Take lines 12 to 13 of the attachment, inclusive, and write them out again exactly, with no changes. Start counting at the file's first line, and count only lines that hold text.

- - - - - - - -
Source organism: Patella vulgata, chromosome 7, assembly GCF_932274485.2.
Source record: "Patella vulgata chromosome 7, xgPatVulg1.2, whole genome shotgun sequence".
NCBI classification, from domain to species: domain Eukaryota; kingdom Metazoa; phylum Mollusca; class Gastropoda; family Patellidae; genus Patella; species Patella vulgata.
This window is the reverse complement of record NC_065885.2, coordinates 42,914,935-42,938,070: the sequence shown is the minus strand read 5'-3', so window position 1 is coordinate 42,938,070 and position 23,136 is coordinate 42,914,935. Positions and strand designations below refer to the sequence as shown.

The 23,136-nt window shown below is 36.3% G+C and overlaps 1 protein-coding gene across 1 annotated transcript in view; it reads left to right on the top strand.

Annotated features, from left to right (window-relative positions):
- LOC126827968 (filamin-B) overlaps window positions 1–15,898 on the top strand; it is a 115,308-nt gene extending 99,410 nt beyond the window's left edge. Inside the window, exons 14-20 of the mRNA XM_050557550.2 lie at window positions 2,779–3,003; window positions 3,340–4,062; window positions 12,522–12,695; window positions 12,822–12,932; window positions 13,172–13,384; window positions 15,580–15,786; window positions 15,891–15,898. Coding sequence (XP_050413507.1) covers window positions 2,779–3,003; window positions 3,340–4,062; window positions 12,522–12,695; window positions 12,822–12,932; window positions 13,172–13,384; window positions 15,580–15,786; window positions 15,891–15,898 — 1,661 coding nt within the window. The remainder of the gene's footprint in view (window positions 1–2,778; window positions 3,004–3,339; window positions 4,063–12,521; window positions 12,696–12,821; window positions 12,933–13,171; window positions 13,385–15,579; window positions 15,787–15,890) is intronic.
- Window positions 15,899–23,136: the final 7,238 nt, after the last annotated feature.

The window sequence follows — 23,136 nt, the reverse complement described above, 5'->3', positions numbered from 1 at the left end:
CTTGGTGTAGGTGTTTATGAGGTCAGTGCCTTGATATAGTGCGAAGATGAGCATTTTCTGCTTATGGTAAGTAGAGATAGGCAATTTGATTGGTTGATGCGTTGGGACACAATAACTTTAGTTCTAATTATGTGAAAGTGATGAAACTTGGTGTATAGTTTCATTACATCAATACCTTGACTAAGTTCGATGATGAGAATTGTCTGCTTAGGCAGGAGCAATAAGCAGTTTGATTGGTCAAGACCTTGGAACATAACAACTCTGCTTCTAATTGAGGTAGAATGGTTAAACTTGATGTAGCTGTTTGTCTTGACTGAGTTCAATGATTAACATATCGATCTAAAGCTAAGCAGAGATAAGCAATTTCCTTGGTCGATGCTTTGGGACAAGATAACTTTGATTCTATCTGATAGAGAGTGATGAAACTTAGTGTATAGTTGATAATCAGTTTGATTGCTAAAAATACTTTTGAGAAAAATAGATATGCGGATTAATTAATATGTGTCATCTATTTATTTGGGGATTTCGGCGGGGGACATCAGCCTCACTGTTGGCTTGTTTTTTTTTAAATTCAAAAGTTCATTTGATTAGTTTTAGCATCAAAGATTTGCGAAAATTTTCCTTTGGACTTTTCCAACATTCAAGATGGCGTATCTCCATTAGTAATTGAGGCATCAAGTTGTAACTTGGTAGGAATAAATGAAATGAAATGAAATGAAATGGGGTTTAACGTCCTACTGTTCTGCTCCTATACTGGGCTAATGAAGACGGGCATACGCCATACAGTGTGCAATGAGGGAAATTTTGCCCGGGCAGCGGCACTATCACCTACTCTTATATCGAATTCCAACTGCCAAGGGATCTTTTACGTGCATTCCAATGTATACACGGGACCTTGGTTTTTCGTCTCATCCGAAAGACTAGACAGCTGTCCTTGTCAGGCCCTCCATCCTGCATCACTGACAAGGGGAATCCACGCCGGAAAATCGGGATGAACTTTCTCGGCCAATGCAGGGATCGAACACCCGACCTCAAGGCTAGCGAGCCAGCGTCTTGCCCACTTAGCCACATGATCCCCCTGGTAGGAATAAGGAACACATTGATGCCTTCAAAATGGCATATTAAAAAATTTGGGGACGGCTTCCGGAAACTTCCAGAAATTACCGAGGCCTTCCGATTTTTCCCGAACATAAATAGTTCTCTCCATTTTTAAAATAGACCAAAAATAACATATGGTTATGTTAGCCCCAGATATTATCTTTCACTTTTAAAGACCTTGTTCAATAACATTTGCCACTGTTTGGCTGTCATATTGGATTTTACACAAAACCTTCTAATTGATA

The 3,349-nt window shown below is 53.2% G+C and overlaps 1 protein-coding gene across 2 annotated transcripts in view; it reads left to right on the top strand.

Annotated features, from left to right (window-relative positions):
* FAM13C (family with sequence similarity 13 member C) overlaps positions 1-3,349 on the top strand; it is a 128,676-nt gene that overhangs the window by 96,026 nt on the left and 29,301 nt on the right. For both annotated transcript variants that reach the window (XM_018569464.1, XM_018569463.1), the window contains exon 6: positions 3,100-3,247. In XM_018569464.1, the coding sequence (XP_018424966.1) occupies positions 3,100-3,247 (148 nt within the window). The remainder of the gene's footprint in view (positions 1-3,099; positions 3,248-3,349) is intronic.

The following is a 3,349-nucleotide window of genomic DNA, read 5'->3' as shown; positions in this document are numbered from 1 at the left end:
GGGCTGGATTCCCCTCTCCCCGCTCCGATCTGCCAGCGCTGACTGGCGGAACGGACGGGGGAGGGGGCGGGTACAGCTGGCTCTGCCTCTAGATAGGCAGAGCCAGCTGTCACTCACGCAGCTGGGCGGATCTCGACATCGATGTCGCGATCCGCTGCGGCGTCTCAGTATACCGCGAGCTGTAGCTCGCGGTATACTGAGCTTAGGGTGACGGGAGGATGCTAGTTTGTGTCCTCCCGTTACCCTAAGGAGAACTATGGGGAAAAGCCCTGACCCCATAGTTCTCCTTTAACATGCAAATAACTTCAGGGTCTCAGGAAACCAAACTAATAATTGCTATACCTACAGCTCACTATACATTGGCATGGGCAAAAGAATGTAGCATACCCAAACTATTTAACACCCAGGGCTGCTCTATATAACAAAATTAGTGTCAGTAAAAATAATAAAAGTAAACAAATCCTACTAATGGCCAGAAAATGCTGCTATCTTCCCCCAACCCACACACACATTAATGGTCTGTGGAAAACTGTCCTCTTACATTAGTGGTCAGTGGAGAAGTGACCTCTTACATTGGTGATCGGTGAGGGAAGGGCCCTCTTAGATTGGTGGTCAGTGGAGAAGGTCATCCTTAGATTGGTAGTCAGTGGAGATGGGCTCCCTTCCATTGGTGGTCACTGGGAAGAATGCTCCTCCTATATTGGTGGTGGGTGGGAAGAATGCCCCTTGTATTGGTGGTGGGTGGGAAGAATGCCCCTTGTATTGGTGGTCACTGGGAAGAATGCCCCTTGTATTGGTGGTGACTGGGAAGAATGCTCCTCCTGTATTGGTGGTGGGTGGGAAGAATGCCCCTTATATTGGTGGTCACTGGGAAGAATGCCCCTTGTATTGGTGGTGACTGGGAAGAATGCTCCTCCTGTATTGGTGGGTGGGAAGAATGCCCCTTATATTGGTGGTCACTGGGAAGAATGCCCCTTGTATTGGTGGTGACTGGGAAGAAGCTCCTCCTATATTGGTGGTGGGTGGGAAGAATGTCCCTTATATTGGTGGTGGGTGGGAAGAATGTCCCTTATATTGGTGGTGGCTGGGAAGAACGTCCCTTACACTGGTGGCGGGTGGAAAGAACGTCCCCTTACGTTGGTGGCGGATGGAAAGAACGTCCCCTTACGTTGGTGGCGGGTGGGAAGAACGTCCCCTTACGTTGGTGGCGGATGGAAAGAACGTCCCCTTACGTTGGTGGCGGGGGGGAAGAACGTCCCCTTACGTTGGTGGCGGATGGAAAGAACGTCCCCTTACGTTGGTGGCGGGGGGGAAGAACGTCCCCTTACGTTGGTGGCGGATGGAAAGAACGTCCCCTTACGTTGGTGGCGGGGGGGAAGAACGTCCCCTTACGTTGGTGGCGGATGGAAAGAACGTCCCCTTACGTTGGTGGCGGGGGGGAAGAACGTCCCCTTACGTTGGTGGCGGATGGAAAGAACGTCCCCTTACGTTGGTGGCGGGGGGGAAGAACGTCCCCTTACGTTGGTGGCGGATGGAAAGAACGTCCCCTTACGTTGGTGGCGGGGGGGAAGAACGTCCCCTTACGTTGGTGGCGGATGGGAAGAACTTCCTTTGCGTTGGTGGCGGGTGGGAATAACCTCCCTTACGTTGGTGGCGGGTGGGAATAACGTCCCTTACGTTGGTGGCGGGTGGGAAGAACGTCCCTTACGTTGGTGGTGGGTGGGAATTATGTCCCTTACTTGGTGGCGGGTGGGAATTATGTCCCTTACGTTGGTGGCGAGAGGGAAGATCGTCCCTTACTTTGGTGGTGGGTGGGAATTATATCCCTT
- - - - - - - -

Annotated features, from left to right (window-relative positions):
* FAM13C (family with sequence similarity 13 member C) overlaps positions 1-3,349 on the top strand; it is a 128,676-nt gene that overhangs the window by 96,026 nt on the left and 29,301 nt on the right. For both annotated transcript variants that reach the window (XM_018569464.1, XM_018569463.1), the window contains exon 6: positions 3,100-3,247. In XM_018569464.1, the coding sequence (XP_018424966.1) occupies positions 3,100-3,247 (148 nt within the window). The remainder of the gene's footprint in view (positions 1-3,099; positions 3,248-3,349) is intronic.